Two planned sequels never came to pass; a great shame, as Dark Corners looked rather dated even at the time, and it would have been lovely to have a crack at more modern-looking follow-up.
Douglas Adams’ adaptation of his own novel is de facto inclusion in this round-up, though slightly against my better nature. Clearly, the words and spirit of the thing are wonderful, and it’s a faithful as they come, but as a game it’s bit of a pain in the arse, really. This sci-fi comedy very much reflects its time: a text adventure bound by an internal logic that wasn’t always obvious, and with an unforgiving streak because these early days of gaming didn’t go in for focus-testing or conscious mainstream appeal. It didn’t care that it was too hard. It didn’t much care about anything other than its own wit, in fact, which is at least part of the ongoing appeal. In an age of games – perhaps most especially those which cite literary influences – which strive for often preposterous degrees of melodrama, there is much still to be learned from Hitchhiker’s abiding nonchalance.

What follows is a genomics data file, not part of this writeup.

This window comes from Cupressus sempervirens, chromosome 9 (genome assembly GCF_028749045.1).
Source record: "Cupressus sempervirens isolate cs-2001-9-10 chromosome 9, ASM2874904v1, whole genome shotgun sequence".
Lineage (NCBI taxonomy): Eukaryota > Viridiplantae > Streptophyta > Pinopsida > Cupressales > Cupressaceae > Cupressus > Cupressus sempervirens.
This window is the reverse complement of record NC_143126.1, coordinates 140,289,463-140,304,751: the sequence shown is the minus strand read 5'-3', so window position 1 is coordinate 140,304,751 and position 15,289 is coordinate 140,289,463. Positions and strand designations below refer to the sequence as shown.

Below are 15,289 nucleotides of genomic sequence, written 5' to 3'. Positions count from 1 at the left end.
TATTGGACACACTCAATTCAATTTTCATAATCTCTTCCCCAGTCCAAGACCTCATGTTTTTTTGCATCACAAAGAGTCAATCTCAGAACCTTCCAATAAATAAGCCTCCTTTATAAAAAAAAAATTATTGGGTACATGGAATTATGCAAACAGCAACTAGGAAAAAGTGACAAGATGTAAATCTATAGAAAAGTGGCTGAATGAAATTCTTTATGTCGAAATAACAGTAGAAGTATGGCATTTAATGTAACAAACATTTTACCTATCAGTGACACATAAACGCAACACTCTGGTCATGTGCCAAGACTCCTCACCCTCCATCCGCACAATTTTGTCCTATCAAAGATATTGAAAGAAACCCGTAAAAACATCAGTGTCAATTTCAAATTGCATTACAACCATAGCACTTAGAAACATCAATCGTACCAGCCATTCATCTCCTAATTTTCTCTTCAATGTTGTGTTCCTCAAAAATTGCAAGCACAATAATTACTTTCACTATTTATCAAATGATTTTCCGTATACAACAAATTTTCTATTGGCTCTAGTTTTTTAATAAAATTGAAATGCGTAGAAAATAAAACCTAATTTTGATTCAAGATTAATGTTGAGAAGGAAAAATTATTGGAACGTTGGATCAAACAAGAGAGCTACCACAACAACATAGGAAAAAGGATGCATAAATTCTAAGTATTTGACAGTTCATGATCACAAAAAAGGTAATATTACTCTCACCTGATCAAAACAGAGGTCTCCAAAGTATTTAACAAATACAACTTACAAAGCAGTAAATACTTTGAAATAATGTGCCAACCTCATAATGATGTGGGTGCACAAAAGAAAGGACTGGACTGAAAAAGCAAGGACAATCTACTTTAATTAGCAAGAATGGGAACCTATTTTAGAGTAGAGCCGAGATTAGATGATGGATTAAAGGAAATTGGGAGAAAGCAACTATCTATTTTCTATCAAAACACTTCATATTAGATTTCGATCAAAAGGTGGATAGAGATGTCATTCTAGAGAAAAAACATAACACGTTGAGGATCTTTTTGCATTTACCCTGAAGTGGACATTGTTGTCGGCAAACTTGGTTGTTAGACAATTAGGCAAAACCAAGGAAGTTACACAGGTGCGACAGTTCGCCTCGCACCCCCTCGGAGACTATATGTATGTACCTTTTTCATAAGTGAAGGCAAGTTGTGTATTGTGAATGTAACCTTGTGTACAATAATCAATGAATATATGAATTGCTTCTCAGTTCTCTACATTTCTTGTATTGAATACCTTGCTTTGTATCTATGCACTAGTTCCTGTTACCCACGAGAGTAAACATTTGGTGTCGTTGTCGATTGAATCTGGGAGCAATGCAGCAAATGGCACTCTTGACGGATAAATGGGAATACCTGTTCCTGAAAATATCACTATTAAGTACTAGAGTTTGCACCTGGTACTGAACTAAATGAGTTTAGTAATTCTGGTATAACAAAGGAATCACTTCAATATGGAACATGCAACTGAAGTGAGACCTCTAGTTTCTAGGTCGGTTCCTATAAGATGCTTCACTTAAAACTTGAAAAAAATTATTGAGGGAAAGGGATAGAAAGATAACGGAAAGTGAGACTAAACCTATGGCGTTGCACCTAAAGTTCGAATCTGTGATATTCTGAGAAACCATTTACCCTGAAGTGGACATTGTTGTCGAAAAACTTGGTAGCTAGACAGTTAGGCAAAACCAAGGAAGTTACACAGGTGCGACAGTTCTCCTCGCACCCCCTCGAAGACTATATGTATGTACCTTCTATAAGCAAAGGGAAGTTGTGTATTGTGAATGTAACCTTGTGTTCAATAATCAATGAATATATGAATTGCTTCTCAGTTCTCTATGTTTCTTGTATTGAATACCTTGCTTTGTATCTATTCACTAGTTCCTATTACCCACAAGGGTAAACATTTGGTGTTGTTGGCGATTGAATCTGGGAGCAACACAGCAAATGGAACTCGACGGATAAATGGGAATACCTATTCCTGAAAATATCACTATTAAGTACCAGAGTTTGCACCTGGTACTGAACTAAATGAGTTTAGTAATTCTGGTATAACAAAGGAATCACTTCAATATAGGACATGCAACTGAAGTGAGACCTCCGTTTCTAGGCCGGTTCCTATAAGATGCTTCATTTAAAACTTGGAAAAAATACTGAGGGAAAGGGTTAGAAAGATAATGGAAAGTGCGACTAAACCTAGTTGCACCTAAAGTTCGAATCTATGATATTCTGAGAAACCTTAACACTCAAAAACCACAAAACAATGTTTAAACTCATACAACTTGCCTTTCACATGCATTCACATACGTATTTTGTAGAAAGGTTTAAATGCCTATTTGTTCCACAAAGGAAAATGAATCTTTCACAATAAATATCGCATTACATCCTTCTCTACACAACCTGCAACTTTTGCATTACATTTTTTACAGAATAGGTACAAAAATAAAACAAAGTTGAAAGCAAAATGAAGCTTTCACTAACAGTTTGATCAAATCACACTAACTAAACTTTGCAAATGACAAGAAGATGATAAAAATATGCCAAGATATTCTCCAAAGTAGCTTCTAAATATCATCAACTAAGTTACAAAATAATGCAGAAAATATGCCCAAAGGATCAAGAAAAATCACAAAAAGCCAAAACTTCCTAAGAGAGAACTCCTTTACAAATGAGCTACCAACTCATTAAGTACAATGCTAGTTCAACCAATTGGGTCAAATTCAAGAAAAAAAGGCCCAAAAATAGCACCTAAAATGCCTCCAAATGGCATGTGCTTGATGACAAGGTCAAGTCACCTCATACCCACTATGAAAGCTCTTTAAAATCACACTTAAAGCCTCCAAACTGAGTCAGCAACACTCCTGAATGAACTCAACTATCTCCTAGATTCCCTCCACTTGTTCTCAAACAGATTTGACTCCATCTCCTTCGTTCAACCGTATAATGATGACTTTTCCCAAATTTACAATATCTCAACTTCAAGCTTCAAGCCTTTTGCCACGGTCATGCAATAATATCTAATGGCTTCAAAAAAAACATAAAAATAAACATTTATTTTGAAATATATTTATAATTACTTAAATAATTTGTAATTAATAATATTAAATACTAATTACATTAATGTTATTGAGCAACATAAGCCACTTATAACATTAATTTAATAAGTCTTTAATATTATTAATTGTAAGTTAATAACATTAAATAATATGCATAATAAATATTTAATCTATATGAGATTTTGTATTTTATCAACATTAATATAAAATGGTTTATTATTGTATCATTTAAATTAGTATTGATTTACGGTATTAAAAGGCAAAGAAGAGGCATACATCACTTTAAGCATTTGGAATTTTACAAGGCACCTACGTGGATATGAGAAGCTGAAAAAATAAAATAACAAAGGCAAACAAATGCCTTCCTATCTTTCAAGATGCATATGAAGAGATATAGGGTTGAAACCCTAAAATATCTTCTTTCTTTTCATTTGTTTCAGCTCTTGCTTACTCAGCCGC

I would, at a push, say that its many deaths and roadblocks become puzzles for all the wrong reasons, at least in this day and age. But it is The Douglas Adams Game, and the second-person perspective – you are Arthur Dent – still works a treat. Balancing the familiarity of the book/radio show with the panic and confusion of being a faintly incompetent man thrust into a preposterous situation, it’s a far more authentic and illuminating reflection of the great man’s imagination than any other visual adaptation.
Notes: If you’re not concerned with being a purist, then there’s a semi-graphical 30th Anniversary Edition available online here. It includes a few modern-day concessions to make the experience a little less punishing too, including a save/load option.
8. Metro 2033
Like The Witcher, the two Metro games are based upon Eastern novels which never quite crossed over here, in this case Russian author Dmitry Glukhovsky’s 2005 post-apocalypse tale Metro 2033. There are close similarities to STALKER – Russia and the Ukraine seem to have their end-of-the-world tropes just as America does – but both book and game spend a lot more time exploring post-society society than the rival series. In the aftermath of nuclear horror, what remains of Moscow’s population has retreated into the subway system below the city, where they eke out a subsistence lifestyle and try not to fall into factional war. Supernatural elements and mutant wildlife make matters harder, too.
The setting, and the lavish treatment Metro 2033 and its sequel Last Light gave it, is very much the game’s enduring appeal. As first-person shooters, their many interesting ideas don’t always coalesce, and they can irritate, but amid so many games about soldiers mowing down infinite other soldiers, their strangeness and alternate perspective feels vital.